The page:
One of those recipients, Rep. Jim Banks (R-Indiana), has not only continued to promote the fiction of rampant voter fraud in 2020, but has also opposed new voting-rights legislation and interfered with the work of the select committee created to investigate the insurrection. As Rolling Stone recently reported, Banks claimed to be the “ranking member” of the select committee in letters sent to government agencies even though he’s not on the committee. (The ABA did not immediately respond to a request for comment.)
Pfizer, the pharmaceutical giant raking in money thanks to its Covid-19 vaccine, is another telling example. Soon after the insurrection and certification vote, Pfizer responded by telling its employees it would not donate “to any of the 147 Members of Congress who voted against certifying the Electoral College results” for at least six months. Before that six-month window expired, Pfizer made a $20,000 donation to the National Republican Senatorial Committee; the company said donating to a party committee didn’t violate its pledge, but it also got no commitment from the NRSC that its money wouldn’t go to support one of the six GOP senators who voted to object.
The new campaign records show that Pfizer saw no need to extend its moratorium. In September, the company’s PAC resumed its bankrolling of Republican objectors, giving $2,500 each to six different members who’d tried to stop Biden’s victory. None of those recipients has repudiated former president Trump’s baseless claims of widespread fraud or a “stolen election.” (Pfizer did not immediately respond to a request for comment.)
Chevron, the multinational company, followed a similar trajectory. The company’s CEO said he was reviewing Chevron’s political-donation strategy after January 6th, adding that he had asked his team “to take a look at the events of last week and make sure those are brought into account as we make our decisions going forward.” Yet by late September, Chevron’s PAC was back to donating big money — $20,500 to be precise — to Sedition Caucus members even though the Republican Party writ large has yet to repudiate claims of rampant fraud or a stolen election in 2020. (A Chevron spokesman says the company and its employees “support candidates of both parties who represent districts where we have employees or operations, who support markets and free enterprise, and have a track record on issues important to us — including responsible development of oil and natural gas resources, reasonable regulatory regimes, and economic development.”)
And finally, there’s Boeing, the multibillion-dollar, scandal-plagued aerospace company. Soon after the Capitol insurrection, Boeing issued not one but two strongly worded statements. First, a company spokesperson said Boeing “strongly condemns the violence, lawlessness and destruction” on January 6th and would “carefully evaluate future contributions to ensure that we support those who not only support our company, but also uphold our country’s most fundamental principles.” Boeing President and CEO David Calhoun also said the company respected the “vote of the people” and “the peaceful transition of government.”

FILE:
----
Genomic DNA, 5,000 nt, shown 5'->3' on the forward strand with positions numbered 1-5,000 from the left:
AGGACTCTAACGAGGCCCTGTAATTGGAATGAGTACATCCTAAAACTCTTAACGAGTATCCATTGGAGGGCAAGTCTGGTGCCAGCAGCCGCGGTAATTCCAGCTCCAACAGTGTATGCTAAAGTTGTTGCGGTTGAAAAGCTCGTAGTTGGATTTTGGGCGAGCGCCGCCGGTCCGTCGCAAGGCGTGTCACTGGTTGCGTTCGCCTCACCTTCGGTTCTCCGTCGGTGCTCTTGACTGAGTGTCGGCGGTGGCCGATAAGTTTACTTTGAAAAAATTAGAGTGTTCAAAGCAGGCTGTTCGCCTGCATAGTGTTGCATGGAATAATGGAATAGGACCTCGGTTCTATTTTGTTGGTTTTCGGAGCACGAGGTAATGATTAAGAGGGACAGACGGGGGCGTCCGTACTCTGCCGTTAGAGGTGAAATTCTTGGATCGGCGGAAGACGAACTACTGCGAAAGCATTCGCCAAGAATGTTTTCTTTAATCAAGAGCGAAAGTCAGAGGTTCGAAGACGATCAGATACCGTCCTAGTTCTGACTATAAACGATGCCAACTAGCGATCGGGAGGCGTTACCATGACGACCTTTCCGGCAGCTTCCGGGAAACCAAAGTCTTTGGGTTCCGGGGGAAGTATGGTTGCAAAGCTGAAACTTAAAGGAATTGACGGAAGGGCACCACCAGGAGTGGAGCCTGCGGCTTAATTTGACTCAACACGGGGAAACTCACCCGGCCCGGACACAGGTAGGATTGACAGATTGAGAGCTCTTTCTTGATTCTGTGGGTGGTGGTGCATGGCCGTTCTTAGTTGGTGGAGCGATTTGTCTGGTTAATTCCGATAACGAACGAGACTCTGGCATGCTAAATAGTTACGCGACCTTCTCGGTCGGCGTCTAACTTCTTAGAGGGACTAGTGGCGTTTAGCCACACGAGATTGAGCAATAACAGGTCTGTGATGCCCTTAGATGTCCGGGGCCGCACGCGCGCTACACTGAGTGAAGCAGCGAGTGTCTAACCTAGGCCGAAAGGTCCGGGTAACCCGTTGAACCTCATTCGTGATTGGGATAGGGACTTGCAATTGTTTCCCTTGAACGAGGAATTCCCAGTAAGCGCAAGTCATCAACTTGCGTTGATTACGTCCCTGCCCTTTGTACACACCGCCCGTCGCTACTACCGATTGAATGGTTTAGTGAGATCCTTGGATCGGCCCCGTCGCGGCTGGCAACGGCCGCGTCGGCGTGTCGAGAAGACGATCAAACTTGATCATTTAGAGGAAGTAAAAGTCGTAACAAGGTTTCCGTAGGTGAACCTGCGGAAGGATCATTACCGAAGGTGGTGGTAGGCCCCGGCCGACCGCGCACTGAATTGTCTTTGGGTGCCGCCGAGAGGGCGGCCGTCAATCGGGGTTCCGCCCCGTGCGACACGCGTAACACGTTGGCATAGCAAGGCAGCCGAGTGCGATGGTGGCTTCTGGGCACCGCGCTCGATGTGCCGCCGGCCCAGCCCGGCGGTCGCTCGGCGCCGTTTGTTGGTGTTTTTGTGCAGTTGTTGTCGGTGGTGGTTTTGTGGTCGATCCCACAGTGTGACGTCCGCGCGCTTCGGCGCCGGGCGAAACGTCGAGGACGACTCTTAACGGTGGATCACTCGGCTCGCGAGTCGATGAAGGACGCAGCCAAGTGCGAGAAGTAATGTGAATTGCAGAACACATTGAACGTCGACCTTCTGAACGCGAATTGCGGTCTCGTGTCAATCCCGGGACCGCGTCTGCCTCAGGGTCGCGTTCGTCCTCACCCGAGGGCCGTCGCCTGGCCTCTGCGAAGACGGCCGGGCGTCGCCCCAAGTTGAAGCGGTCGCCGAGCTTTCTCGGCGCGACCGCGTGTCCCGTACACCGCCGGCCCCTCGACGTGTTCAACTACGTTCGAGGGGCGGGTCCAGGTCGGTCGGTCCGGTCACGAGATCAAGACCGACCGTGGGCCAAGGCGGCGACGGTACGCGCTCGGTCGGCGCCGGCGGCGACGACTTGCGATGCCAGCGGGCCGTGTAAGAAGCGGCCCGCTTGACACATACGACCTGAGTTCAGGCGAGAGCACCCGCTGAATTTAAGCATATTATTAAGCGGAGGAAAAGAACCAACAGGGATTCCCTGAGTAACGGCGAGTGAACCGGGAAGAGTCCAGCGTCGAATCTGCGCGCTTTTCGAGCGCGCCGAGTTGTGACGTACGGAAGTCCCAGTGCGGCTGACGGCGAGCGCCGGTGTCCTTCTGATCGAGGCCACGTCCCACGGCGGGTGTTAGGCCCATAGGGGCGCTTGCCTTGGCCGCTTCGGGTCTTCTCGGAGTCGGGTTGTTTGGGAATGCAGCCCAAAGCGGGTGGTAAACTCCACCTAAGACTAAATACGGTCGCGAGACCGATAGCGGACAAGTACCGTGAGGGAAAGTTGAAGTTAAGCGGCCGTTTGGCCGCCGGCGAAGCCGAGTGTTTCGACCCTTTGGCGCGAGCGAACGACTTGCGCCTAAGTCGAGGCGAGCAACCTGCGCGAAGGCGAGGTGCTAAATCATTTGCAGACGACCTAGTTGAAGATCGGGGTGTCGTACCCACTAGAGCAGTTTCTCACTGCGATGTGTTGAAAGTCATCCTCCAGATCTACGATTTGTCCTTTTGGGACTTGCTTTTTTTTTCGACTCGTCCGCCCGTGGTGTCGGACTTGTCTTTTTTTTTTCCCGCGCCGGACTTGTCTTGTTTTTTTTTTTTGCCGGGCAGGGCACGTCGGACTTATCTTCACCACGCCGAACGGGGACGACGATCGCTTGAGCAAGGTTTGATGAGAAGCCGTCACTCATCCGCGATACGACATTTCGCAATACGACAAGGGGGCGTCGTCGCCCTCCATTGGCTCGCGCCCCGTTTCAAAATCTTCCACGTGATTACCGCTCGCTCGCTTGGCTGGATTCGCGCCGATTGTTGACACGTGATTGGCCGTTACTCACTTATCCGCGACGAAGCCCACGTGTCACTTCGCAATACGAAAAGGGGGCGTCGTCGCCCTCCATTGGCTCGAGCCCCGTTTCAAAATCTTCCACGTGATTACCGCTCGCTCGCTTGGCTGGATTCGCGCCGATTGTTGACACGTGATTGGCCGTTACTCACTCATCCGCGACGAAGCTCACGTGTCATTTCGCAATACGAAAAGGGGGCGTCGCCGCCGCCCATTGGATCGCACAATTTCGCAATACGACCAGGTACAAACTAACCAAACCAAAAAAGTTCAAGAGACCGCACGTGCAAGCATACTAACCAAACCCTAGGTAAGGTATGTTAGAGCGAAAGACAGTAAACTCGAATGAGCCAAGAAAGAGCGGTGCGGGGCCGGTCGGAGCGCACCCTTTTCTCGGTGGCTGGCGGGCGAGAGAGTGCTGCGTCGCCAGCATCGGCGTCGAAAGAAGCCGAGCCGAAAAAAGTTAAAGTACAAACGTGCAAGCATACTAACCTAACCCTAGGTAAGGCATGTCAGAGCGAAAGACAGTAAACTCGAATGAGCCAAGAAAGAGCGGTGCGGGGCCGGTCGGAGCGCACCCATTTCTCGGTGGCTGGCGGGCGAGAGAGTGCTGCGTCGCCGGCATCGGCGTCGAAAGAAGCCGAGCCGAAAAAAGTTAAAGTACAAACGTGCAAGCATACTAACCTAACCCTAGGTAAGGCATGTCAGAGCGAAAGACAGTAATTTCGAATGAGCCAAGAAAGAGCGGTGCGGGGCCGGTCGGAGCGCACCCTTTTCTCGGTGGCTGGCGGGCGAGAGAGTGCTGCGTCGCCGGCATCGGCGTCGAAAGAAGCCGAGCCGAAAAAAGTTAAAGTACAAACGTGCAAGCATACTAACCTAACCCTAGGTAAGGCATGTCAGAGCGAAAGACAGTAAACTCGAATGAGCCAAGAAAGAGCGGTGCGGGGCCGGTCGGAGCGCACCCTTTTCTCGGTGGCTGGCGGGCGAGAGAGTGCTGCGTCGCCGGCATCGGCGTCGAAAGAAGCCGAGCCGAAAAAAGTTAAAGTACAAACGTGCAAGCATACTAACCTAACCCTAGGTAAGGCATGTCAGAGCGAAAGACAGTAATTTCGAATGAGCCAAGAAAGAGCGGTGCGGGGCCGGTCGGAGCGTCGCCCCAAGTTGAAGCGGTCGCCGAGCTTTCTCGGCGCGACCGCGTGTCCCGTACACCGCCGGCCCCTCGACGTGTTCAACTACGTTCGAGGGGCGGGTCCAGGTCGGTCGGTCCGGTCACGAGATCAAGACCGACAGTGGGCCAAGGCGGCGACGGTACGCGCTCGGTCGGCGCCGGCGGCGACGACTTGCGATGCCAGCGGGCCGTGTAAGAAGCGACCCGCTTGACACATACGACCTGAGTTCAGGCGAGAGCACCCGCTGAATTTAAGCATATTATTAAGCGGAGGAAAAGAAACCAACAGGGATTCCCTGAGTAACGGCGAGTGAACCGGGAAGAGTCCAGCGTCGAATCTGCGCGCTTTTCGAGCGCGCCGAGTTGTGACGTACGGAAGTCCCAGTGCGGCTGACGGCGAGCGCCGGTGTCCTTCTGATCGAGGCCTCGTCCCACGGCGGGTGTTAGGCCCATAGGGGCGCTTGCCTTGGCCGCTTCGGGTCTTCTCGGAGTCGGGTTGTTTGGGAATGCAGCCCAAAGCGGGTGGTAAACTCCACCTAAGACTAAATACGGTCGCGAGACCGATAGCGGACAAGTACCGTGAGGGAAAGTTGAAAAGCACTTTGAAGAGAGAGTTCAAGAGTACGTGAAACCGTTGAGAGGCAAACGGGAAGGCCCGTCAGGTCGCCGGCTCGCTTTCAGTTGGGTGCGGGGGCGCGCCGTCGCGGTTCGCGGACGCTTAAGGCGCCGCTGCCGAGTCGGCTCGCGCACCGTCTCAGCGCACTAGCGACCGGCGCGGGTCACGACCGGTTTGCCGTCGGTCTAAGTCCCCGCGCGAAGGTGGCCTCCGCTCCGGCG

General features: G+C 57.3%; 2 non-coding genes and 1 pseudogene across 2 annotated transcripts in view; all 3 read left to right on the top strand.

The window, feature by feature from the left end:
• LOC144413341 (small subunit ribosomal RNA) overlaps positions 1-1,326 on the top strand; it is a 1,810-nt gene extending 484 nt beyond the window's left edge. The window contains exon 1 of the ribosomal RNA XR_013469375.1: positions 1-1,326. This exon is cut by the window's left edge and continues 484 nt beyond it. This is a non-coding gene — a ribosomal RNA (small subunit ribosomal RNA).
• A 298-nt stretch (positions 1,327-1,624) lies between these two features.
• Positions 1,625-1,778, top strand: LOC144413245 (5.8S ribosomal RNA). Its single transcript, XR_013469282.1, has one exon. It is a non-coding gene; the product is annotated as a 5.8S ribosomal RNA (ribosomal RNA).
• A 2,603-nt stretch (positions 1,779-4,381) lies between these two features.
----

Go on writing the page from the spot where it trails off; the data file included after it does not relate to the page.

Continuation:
Of the big corporations to resume bankrolling the Sedition Caucus, Boeing is one of the most active. The company gave $28,500 in donations to 23 different Republican objectors on the same day in late September. (Boeing declined to comment.)
“Boeing and these other contributors who could barely wait a few months before resuming support for those who sought to overthrow the election have shown not only that their word is no good, but also that the consequences for dangerous anti-democratic actions may be short lived,” says Ian Bassin, co-founder and executive director of Protect Democracy, a nonpartisan group dedicated to preventing American democracy from sliding into authoritarianism. “What does that say to those who might consider going further to overthrow an election in the future? Companies who believe a free and open society is better for business and for the nation need to be better corporate citizens if they want to keep one.”
Bruce Freed, president of the Center for Political Accountability, a group that tracks corporate political giving, tells Rolling Stone that the surge in corporate donations to members of the Sedition Caucus exposes the hollowness of Corporate America’s response to the insurrection while also subjecting the companies to greater risk for underwriting the political campaigns of lawmakers who tried to subvert a democratic election.
Those companies could face blowback from their shareholders and their employees, Freed says, if they continue to fund the Sedition Caucus thinking that the U.S. political climate will return to some level of normalcy soon. “They think it’s back to business as usual,” he adds, “but our politics today are not business as usual.”